again and again and again
to crash only on our own shores
then sail on more carefully, more purposefully,
our song all the more joyful,
more determined, and yes, more alive.

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Building the Snow People

We rolled them out of backyard snow.

How quickly snow balls the size of a heart

become snow boulders the size of a man.

We gave them features

to make them more like us.

Dark brown stems and leaves of dried mint?

Those became hair. Carrots for noses,

of course. Small gray rocks for eyes.

Plus knobby sticks. Rust-colored leaves.

Thin icicles from the eaves.

The wail of a siren going by—

that went into them, too.

Plus a prayer for those in pain.

And a slip of blue Colorado sky.

We walked among them,

these rare guests in a time of quarantine,

and perhaps we felt our loneliness lift.

What is a snow man but a temporary cairn,

a dolled up trail marker that leads us

back to ourselves, back to our own backyard.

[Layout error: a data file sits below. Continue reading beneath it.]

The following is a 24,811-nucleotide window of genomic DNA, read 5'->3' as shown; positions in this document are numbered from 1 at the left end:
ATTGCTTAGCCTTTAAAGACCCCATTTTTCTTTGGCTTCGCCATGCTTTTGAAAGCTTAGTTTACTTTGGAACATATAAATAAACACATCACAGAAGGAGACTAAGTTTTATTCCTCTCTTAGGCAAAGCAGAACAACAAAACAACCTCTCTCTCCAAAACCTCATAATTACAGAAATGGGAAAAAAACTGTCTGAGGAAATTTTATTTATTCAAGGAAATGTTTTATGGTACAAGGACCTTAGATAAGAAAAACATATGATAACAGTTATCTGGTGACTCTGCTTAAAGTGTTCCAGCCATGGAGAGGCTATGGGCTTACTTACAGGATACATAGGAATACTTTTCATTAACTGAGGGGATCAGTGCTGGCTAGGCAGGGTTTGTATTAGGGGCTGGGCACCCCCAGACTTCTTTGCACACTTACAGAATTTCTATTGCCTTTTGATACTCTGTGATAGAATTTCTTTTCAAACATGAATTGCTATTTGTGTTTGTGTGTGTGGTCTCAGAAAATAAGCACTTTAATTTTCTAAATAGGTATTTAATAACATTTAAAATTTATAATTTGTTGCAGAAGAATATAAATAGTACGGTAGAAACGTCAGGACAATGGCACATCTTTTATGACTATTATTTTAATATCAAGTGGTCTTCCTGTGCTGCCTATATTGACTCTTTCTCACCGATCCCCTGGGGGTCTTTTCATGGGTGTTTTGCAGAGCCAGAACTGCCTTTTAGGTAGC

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Today It Occurs to Me

Not all journeys require leaving the house.

  Just this morning, I followed the hummingbird

    as it circled the feeder, then flew to the flowerbed

      and slipped its long beak into red nasturtiums.

And last night I wandered the garden rows,

  pulling long carrots and thick round beets,

    attending to the slow journey of ripening.

And all summer I follow the thin trail of loss,

  how it leads me from one sorrow to another

    my heart breaking open and then more open

      then impossibly more open.

And all this sheltered summer, I navigate moments of beauty—

  when I laugh at dinner until I fall off my chair,

    mornings when the river runs startlingly clear,

      the blue of larkspur, double rainbow over the drive,

        the tender silence inside the shouting—

          follow these moments like cairns in the wilderness,

            that lead always to exactly where I am.

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Prophecy

 

 

One day you will forget to question your worthiness.

No matter what door you walk through, even your own,

you will feel no need to apologize,

concede no need to defend.

You’ll set down your big suitcase of hope

and never ever open it again.

It will not matter if you are greeted by others